Make sure you go over everything carefully and make sure all the forms are complete before heading to the clerk’s office. The court clerks are not lawyers. They will not accept incomplete forms and are legally not allowed to help you fill them out. This is why, even in cases where there are no contested issues, it can be helpful to hire a Maryland divorce attorney to help you complete your paperwork and file your pleadings with the Court. Otherwise, you may find yourselves making multiple trips to the Court, experiencing unnecessary delays, and having to guess at how to do what the clerk requires to get your case filed and your marriage dissolved.

Attending the Mutual Consent Divorce Hearing

Once the Complaint and related documents have all been filed, the court will schedule your case for a hearing before a family court judge or magistrate within 45 days. When the Maryland mutual consent divorce law was first passed in 2015, both spouses were required to attend the hearing. However, when the law was revised in 2018 to allow parents to use the same process, that requirement was removed. That said, at least one spouse — the one who filed the Complaint — will be required to appear in court and present limited testimony to the court. When it comes time for your hearing:

  • Dress professionally
  • Arrive on time
  • Be prepared to pass through security and metal detectors
  • Bring a copy of your signed settlement agreement with you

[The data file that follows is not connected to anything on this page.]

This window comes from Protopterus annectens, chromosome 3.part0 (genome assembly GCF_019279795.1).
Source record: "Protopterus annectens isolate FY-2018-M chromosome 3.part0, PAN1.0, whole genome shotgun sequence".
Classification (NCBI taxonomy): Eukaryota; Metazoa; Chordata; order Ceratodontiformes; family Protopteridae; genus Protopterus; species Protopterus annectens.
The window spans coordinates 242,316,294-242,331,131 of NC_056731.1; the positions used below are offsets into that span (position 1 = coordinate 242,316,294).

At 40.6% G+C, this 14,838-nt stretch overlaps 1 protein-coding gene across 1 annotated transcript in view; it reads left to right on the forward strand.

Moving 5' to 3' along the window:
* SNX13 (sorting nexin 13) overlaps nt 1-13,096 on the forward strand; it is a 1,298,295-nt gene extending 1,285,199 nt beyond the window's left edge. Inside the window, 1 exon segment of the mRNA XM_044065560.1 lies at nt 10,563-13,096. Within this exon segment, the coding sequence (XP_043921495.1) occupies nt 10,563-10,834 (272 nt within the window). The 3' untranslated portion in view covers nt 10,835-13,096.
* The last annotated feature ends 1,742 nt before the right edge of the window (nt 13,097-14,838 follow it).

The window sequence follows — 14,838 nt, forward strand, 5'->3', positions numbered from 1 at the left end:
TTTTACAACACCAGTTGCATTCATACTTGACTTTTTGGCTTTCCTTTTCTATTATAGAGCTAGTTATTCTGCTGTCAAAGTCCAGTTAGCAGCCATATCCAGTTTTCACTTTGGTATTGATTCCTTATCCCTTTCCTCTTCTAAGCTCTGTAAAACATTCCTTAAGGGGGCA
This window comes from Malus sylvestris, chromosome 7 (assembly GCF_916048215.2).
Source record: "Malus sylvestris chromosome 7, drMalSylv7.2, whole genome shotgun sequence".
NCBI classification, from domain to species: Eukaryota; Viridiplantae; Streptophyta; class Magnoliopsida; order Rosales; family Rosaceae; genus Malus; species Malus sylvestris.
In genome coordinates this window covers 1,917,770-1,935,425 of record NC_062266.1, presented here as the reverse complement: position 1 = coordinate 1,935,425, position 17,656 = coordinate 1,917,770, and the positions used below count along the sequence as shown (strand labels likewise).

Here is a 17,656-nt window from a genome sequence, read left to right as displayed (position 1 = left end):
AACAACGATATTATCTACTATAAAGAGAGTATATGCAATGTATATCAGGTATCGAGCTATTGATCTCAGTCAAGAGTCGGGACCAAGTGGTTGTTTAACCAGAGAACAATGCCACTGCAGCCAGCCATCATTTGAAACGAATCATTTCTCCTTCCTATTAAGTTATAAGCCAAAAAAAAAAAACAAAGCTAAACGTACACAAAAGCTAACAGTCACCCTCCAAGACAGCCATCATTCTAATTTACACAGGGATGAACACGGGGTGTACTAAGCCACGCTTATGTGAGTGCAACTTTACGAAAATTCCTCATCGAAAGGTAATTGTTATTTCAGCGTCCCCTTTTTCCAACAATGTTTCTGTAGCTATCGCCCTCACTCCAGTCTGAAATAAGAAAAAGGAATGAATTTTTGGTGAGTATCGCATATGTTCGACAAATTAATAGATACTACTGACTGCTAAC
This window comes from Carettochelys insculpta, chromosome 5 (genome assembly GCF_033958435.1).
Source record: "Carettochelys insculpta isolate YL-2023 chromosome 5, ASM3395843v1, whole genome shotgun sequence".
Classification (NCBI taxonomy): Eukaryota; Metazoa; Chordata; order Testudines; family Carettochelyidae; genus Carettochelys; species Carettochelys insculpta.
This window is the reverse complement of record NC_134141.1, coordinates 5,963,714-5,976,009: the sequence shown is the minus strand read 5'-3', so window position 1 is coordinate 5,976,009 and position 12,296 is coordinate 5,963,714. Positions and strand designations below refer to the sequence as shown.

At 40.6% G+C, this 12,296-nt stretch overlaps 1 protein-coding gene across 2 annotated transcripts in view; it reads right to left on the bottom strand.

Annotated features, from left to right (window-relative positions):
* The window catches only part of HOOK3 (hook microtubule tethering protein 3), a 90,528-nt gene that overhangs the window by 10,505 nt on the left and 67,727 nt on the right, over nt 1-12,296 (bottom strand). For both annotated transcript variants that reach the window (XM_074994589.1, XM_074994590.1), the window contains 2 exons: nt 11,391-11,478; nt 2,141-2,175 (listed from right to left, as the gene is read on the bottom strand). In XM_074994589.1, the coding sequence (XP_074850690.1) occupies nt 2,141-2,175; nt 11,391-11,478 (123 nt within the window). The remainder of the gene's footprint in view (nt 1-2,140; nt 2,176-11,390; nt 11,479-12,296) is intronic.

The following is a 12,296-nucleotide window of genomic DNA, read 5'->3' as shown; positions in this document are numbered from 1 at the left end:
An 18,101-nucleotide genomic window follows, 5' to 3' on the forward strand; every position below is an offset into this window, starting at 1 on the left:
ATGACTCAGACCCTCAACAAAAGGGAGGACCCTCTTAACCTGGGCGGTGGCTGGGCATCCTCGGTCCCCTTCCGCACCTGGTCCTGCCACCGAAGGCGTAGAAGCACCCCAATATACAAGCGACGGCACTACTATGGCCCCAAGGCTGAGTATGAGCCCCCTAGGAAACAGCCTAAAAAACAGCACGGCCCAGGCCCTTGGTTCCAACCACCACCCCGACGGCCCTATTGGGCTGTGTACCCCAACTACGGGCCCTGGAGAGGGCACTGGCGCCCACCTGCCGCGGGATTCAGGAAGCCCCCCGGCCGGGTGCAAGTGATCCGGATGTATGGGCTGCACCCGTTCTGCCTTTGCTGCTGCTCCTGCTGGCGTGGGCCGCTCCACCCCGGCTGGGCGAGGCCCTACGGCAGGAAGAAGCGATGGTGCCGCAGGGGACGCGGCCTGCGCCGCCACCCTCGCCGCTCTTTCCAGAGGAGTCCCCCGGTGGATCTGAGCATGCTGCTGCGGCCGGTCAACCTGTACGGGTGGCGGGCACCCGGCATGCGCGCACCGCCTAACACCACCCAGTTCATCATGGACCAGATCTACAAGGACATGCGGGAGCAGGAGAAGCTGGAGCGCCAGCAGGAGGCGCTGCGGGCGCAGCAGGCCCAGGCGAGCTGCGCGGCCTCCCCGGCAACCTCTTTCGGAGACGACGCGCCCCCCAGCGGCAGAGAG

When your case is called you, and your divorce attorney if you have hired one, will need to present limited testimony to the Court about your marriage and the settlement agreement. If your settlement agreement provides for the division of retirement assets, additional paperwork and testimony will be required.  Your testimony will be under oath and recorded. You will be asked (or both you and your spouse, if you both attend) if you still agree with the settlement agreement and want the Judgment of Absolute Divorce entered. If you both say yes, your judgment will be entered and your marriage will be over.

Not every divorce has to be a heated battle over the kids, the house, or the retirement assets. If you and your spouse can agree on the terms of your divorce, the Maryland mutual consent divorce process can help you resolve your case faster, less expensively, and with more dignity. You don’t have to do it alone.

At the Law Office of Shelly M. Ingram, our divorce attorneys know how to guide you through the Maryland mutual consent divorce process, and help you make sure everything is done right. We will help you negotiate your settlement agreement with your spouse and prepare all the necessary paperwork, saving you time, frustration, and money later on. You don’t have to work through your divorce alone. We will help you protect your rights and find a solution that works for you and your family. Contact us today to schedule a consultation with an attorney.